Do not forget to reference it in your HTML page:

Starting from our empty anonymous function, let’s add a new object called WaterMaterial:

This is the minimal code to provide for a custom material:

  1. constructor to register the material to the scene and get important information (in my case I need the current light to simulate the sun)
  2. Our material MUST retrieve and use  the BABYLON.Material prototype
  3. needAlphaBlending: The material must indicate to Babylon.js if it requires alpha blending (in our case we are not based on alpha blending but on render target textures)
  4. needAlphatesting: The material must indicate to Babylon.js if it requires alpha testing (same thing here, we do not need alpha testing)
  5. isReady: Babylon.js will call this function to know if the material is ready to be used
  6. bind: Babylon.js will call this function to activate the shader before rendering objects that use it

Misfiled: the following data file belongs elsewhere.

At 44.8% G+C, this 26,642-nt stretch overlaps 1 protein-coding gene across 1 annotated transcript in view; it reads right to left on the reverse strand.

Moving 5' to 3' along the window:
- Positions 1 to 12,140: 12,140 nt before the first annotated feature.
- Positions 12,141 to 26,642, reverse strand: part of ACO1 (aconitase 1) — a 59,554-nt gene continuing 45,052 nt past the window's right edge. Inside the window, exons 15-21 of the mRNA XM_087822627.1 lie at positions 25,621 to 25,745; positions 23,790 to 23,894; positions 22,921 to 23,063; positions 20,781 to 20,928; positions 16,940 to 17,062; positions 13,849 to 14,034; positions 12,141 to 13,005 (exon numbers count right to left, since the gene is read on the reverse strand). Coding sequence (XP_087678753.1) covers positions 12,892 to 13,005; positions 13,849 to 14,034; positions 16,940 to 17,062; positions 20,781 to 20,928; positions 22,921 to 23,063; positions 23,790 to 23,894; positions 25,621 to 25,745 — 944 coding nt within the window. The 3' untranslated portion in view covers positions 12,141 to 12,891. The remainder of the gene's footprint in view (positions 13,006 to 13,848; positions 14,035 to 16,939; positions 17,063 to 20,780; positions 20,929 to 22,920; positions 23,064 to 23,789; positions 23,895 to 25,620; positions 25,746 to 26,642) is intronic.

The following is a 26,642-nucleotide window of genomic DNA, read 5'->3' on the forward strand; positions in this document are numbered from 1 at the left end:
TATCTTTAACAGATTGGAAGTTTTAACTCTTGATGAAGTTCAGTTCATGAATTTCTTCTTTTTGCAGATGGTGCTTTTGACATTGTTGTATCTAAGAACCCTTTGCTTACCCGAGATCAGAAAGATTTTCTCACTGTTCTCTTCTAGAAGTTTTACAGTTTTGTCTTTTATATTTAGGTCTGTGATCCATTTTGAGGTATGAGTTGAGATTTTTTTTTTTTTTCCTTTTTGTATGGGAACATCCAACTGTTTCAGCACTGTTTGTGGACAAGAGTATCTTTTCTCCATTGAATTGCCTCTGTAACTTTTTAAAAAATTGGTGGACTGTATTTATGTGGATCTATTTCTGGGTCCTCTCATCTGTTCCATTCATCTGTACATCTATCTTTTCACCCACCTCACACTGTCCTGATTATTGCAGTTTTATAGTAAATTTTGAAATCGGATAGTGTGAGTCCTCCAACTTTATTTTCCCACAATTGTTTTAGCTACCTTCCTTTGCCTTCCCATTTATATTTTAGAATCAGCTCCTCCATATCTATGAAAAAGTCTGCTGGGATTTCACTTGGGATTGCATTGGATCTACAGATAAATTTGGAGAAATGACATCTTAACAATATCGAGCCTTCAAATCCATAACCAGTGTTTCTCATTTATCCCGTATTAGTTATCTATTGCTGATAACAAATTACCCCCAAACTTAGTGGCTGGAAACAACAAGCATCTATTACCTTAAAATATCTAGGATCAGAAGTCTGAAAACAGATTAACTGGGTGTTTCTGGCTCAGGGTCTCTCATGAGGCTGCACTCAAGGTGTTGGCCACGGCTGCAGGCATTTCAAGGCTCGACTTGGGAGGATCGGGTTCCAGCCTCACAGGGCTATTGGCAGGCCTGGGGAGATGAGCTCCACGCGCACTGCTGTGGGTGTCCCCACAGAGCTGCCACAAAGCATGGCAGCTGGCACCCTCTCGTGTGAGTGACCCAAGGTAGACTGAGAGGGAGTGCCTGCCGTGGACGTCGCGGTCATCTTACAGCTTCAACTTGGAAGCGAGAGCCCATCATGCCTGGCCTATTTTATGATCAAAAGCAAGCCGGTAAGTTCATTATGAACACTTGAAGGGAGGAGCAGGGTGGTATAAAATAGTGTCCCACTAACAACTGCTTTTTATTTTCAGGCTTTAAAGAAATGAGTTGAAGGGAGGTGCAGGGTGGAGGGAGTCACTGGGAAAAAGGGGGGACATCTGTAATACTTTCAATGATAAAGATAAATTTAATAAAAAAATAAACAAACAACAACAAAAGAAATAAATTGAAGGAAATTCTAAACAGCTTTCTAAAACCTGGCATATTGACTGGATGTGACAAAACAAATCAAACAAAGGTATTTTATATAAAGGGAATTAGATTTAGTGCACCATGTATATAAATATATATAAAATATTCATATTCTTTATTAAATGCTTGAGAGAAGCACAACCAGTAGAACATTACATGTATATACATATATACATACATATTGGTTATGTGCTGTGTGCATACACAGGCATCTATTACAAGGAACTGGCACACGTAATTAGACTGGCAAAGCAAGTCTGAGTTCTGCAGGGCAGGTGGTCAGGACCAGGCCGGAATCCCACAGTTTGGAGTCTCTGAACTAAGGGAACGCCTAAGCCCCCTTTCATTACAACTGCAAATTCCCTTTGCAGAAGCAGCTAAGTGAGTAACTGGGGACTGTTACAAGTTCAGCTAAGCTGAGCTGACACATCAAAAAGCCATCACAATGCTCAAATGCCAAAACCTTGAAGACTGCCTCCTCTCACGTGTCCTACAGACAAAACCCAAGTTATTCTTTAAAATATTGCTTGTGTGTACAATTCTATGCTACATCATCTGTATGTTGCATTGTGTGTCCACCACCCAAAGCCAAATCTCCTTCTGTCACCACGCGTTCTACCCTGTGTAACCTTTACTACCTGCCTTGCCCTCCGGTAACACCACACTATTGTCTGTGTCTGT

7. dispose: This function allows you to release resources you may have created for your material

The vertex and fragment shaders

The next thing we need to prepare are the shaders themselves. Shaders define the code executed by the GPU to process the vertices sent by the meshes and the pixels produced by these vertices.

For more information about how a GPU works internally and how to create a 3D engine I suggest you to read the excellent series on how to create a 3D soft engine from scratch written by David Rousset:

The goal of this blog is not to talk about shaders and GLSL but we need them, so here is the vertex shader that we will use for our material:

And here is the fragment shader